On a recent project, an owner's engineer had decided a large supply duct running down a corridor did not need to be insulated.
“You don't need it, and we'll save lots of money,” he said.
But the corridor was freezing! When the contractor claimed the long narrow corridor was cold because of the big uninsulated duct, I wondered if he was trying to cover up for excessive duct leakage.
I knew an uninsulated duct would absorb a fair amount of heat from the space. There were no exterior walls or windows to add to the cooling load, and a lot of lights (22 60-w incandescent bulbs) were adding heat to the space. My first thought was that something else had to be making the corridor so cold.
I was not anxious to do the long, tedious calculations required to determine the duct heat gain and surface temperatures. Inside a long (more than 100 ft) duct, the temperature changes as the air traveling through absorbs heat. As a result, calculus has to be used, or duct heat gain must be calculated in a series of short sections.
My son has a computer program that can calculate in a few hours what would take me a whole day by hand. His first reaction was the same as mine: It seemed unlikely that the surface of the duct could absorb heat from all of those lights and make the corridor cold. But he also agreed that we needed to do the arithmetic.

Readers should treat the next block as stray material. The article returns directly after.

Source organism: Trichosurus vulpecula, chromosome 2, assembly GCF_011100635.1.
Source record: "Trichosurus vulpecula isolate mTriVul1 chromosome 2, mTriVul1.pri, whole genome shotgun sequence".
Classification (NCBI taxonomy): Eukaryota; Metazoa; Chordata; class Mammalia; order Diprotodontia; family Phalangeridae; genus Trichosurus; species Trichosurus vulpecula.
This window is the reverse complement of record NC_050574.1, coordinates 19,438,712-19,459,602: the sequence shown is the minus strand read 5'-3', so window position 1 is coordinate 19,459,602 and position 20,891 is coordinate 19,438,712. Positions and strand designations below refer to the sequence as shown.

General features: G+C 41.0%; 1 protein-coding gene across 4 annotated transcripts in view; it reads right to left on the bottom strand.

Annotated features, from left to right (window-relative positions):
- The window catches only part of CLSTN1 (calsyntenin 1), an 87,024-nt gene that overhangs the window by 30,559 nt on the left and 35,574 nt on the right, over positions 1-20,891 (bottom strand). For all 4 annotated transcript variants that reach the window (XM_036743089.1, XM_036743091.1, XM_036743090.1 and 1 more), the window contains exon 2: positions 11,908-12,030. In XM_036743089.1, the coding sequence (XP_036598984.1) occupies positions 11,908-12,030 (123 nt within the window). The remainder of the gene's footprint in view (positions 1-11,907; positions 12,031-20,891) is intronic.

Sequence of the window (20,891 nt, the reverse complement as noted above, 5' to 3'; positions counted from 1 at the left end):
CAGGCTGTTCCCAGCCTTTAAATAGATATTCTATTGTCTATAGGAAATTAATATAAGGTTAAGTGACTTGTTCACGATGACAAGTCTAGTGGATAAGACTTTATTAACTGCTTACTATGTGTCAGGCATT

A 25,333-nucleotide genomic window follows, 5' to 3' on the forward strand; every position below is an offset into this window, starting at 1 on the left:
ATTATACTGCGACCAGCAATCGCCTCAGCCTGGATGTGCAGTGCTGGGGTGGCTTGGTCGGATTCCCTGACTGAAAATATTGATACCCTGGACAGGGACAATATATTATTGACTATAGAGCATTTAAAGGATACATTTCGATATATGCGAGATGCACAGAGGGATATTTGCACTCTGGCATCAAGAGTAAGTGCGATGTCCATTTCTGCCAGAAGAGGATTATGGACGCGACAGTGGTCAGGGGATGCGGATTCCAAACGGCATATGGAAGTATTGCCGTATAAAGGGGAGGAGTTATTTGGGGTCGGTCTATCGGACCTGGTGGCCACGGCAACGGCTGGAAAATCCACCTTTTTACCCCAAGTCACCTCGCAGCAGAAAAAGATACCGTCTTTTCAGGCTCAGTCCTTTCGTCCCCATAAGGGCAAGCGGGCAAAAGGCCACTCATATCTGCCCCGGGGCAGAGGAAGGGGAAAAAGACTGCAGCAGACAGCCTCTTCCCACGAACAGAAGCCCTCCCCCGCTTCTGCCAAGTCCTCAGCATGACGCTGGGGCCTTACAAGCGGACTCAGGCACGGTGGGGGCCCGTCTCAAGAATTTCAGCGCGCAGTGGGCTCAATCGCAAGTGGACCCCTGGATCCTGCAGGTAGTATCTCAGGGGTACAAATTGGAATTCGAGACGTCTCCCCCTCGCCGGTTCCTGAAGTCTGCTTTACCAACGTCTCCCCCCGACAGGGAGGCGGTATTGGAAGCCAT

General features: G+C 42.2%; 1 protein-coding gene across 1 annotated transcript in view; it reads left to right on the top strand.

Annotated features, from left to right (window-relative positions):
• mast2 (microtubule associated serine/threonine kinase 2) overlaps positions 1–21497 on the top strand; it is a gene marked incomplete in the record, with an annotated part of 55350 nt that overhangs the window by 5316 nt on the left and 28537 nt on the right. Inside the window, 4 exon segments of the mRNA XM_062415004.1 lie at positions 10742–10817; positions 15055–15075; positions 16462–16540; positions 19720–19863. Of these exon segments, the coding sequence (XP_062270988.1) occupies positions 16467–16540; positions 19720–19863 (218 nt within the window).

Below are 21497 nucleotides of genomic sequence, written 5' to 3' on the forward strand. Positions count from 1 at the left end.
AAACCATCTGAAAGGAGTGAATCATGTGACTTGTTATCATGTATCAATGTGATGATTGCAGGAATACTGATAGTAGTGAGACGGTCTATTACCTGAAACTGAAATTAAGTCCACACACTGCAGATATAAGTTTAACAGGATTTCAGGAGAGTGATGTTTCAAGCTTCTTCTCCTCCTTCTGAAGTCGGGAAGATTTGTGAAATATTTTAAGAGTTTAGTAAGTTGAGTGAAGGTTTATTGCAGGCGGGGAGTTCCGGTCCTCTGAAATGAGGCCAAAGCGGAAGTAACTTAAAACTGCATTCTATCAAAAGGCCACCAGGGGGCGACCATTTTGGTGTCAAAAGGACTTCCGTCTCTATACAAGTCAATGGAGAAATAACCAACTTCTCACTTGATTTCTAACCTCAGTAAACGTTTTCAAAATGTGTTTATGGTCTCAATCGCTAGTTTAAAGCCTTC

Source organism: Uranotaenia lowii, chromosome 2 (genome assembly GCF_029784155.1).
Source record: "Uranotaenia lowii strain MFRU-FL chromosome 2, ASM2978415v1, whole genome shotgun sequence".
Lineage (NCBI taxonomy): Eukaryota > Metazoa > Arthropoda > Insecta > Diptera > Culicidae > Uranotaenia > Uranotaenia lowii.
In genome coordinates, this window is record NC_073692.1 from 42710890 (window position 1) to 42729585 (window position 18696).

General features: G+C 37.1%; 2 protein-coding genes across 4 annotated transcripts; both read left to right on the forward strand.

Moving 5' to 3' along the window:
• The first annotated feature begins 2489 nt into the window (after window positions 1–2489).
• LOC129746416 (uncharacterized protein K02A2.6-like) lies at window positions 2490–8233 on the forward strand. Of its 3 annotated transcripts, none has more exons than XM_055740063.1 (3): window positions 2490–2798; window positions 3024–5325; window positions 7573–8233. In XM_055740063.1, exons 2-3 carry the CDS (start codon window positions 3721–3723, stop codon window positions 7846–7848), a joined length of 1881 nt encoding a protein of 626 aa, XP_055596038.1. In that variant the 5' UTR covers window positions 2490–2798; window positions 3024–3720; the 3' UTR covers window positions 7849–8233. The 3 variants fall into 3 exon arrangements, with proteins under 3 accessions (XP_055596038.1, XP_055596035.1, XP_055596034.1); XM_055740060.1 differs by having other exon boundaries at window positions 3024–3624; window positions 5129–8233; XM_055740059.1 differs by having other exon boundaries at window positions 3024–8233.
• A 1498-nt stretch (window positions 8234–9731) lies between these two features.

I gave him the duct dimensions, airflows, and supply-air temperatures, and he set up a spreadsheet so I could plug in different supply-air temperatures and airflows.
When I saw the results, I was reminded once again that experience helps you figure out where to look and what questions to ask, but you have to crunch the numbers if you want to know what's really going on: At the design supply-air temperature, the duct would suck more than 11,000 Btuh out of the corridor. That was a lot more than I had expected and more than twice the amount of heat the lighting was putting in. No wonder it was so cold in there!
Energy Economics Inc.
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